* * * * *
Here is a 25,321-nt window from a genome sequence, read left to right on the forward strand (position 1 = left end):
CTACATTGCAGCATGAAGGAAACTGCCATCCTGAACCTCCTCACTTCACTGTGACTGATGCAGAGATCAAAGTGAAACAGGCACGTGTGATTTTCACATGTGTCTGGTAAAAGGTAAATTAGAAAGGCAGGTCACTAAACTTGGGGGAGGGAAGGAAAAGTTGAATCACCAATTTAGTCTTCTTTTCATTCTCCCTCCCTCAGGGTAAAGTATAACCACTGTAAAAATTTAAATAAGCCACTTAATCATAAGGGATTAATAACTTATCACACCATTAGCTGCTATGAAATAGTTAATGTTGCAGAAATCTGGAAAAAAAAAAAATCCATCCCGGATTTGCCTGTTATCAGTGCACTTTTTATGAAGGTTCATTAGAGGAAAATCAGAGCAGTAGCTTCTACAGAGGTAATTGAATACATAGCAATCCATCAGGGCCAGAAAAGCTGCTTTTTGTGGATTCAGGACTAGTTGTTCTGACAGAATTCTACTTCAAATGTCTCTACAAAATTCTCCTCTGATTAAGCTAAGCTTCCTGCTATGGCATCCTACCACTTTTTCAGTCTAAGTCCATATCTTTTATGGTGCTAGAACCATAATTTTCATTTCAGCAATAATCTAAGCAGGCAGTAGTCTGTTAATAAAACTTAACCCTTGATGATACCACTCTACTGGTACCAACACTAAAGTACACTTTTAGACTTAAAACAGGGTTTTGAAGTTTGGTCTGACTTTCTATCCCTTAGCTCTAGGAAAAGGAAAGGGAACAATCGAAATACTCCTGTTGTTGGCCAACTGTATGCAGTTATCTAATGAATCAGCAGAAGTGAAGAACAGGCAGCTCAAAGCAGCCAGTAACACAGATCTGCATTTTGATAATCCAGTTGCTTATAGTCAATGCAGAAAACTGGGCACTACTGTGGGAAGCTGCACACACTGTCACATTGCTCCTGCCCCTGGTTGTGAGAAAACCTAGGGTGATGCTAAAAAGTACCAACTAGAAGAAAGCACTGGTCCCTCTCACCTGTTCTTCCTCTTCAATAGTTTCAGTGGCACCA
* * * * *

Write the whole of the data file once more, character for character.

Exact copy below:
Here is a 25,321-nt window from a genome sequence, read left to right on the forward strand (position 1 = left end):
CTACATTGCAGCATGAAGGAAACTGCCATCCTGAACCTCCTCACTTCACTGTGACTGATGCAGAGATCAAAGTGAAACAGGCACGTGTGATTTTCACATGTGTCTGGTAAAAGGTAAATTAGAAAGGCAGGTCACTAAACTTGGGGGAGGGAAGGAAAAGTTGAATCACCAATTTAGTCTTCTTTTCATTCTCCCTCCCTCAGGGTAAAGTATAACCACTGTAAAAATTTAAATAAGCCACTTAATCATAAGGGATTAATAACTTATCACACCATTAGCTGCTATGAAATAGTTAATGTTGCAGAAATCTGGAAAAAAAAAAAATCCATCCCGGATTTGCCTGTTATCAGTGCACTTTTTATGAAGGTTCATTAGAGGAAAATCAGAGCAGTAGCTTCTACAGAGGTAATTGAATACATAGCAATCCATCAGGGCCAGAAAAGCTGCTTTTTGTGGATTCAGGACTAGTTGTTCTGACAGAATTCTACTTCAAATGTCTCTACAAAATTCTCCTCTGATTAAGCTAAGCTTCCTGCTATGGCATCCTACCACTTTTTCAGTCTAAGTCCATATCTTTTATGGTGCTAGAACCATAATTTTCATTTCAGCAATAATCTAAGCAGGCAGTAGTCTGTTAATAAAACTTAACCCTTGATGATACCACTCTACTGGTACCAACACTAAAGTACACTTTTAGACTTAAAACAGGGTTTTGAAGTTTGGTCTGACTTTCTATCCCTTAGCTCTAGGAAAAGGAAAGGGAACAATCGAAATACTCCTGTTGTTGGCCAACTGTATGCAGTTATCTAATGAATCAGCAGAAGTGAAGAACAGGCAGCTCAAAGCAGCCAGTAACACAGATCTGCATTTTGATAATCCAGTTGCTTATAGTCAATGCAGAAAACTGGGCACTACTGTGGGAAGCTGCACACACTGTCACATTGCTCCTGCCCCTGGTTGTGAGAAAACCTAGGGTGATGCTAAAAAGTACCAACTAGAAGAAAGCACTGGTCCCTCTCACCTGTTCTTCCTCTTCAATAGTTTCAGTGGCACCA